NOTICE: NOT FOR OFFICIAL PUBLICATION. UNDER ARIZONA RULE OF THE SUPREME COURT 111(c), THIS DECISION IS NOT PRECEDENTIAL AND MAY BE CITED ONLY AS AUTHORIZED BY RULE. IN THE ARIZONA COURT OF APPEALS DIVISION ONE STATE OF ARIZONA, Appellee, v. NIKE MICHAEL BLACK, Appellant. No. 1 CA-CR 20-0067 FILED 12-31-2020 Appeal from the Superior Court in Maricopa County No. CR 2014-103092-001 The Honorable Stephen M. Hopkins, Judge AFFIRMED COUNSEL Arizona Attorney General’s Office, Phoenix By Linley Wilson Counsel for Appellee Michael J. Dew Attorney at Law, Phoenix Counsel for Appellant STATE v. BLACK Decision of the Court MEMORANDUM DECISION Presiding Judge Jennifer B. Campbell delivered the decision of the Court, in which Judge Lawrence F. Winthrop and Chief Judge Peter B. Swann joined. C A M P B E L L, Judge: ¶1 Nike Black appeals from his conviction and sentence for first- degree murder. After searching the record on appeal and finding no arguable question of law, Black’s attorney filed a brief in accordance with Anders v. California,
(1967), and State v. Leon,
(1969), asking this court to search the record for reversible error. Black was given the opportunity to file a supplemental brief but has not done so. Having reviewed the entire record, see State v. Clark,
, 537, ¶ 30 (App. 1999), we find no reversible error and affirm. ¶2 Shortly after beginning her shift at a county jail, a detention officer, stationed inside a pod tower, received an intercom call from Black’s cell. When she answered the call, Black calmly informed her that his cellmate was bleeding and not breathing. The detention officer notified her colleagues of “a possible man down” and, as the only officer charged with operating the doors both to and within Black’s pod, opened the pod and cell doors to allow responding officers access. ¶3 When the detention officers entered Black’s cell, the victim was on a lower bunk bed, shrouded with a blanket, and Black was at the back of the cell. Once they handcuffed and removed Black, the detention officers tried to wake the victim by shaking his shoulder. Unable to rouse him, the officers removed the blanket, revealing the victim lying face-down on blood-soaked linens, with a sheet wrapped around his neck. After removing the sheet, the officers turned the victim onto his back to administer CPR and saw that he had been both beaten and stabbed in the eye with a small pencil. ¶4 The State charged Black with one count of first-degree murder. At trial, an inmate who was housed in the cell adjacent to Black’s testified that on that night, he heard the victim say, “Stop. What are you doing?” In response, Black said, “It’s okay, I got you.” The inmate then heard loud “pounding,” followed by silence. The criminal lab analyst who 2 STATE v. BLACK Decision of the Court processed Black’s cell also testified. Apart from the blood stains on the victim’s clothing and bedding, the analyst found blood stains on Black’s shirt, pants, socks, underwear, and flip-flops. Using a chemical agent that “enhances latent blood,” the analyst also discovered that blood had been wiped off various surfaces in the cell. Finally, the medical examiner who performed the victim’s autopsy testified that the victim sustained numerous abrasions, contusions, lacerations, and bone fractures to his face, consistent with having been punched or hit repeatedly. He also explained that the pencil had punctured the back of the victim’s eye socket and, based on the nature of the strangulation marks on the victim’s neck, opined that the victim was unable to vocalize during the killing. Ultimately, the medical examiner concluded that the victim died from multiple traumatic injuries. ¶5 At the conclusion of trial, the jury found Black guilty as charged. The superior court imposed a term of natural life and credited Black with 2,204 days presentence incarceration credit. Black timely appealed. ¶6 After a thorough review of the record, we find no reversible error.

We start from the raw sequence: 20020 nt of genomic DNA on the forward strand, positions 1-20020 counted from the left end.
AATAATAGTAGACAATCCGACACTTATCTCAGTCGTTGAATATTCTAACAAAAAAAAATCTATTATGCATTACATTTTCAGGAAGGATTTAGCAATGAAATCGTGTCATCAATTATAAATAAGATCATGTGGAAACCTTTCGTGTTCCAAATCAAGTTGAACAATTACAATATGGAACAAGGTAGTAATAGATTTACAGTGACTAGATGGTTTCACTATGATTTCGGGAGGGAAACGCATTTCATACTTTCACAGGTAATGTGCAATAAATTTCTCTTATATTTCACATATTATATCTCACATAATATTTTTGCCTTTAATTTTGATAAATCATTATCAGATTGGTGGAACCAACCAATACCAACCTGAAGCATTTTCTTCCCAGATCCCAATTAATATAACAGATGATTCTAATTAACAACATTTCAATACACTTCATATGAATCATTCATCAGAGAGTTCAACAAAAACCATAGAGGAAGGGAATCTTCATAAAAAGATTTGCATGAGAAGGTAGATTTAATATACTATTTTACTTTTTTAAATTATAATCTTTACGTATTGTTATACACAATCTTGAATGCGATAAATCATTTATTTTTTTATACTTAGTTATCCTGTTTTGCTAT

Clark, 196 Ariz. at 541
, ¶ 50. The record reflects that Black was represented by counsel at all critical stages of the proceedings against him. The evidence presented supports the conviction, and the sentence imposed falls within the range permitted by law. As far as the record reveals, these proceedings were conducted in compliance with the Arizona Rules of Criminal Procedure and Black’s constitutional and statutory rights. Therefore, we affirm Black’s conviction and sentence. ¶7 Unless defense counsel finds an issue that may be appropriately submitted to the Arizona Supreme Court, his obligations are fulfilled once he informs Black of the outcome of this appeal and his future options. State v. Shattuck,
, 584–85 (1984). Black has 30 days from the date of this decision to proceed, if he wishes, with a pro per motion for reconsideration or petition for review. AMY M. WOOD • Clerk of the Court FILED: JT 3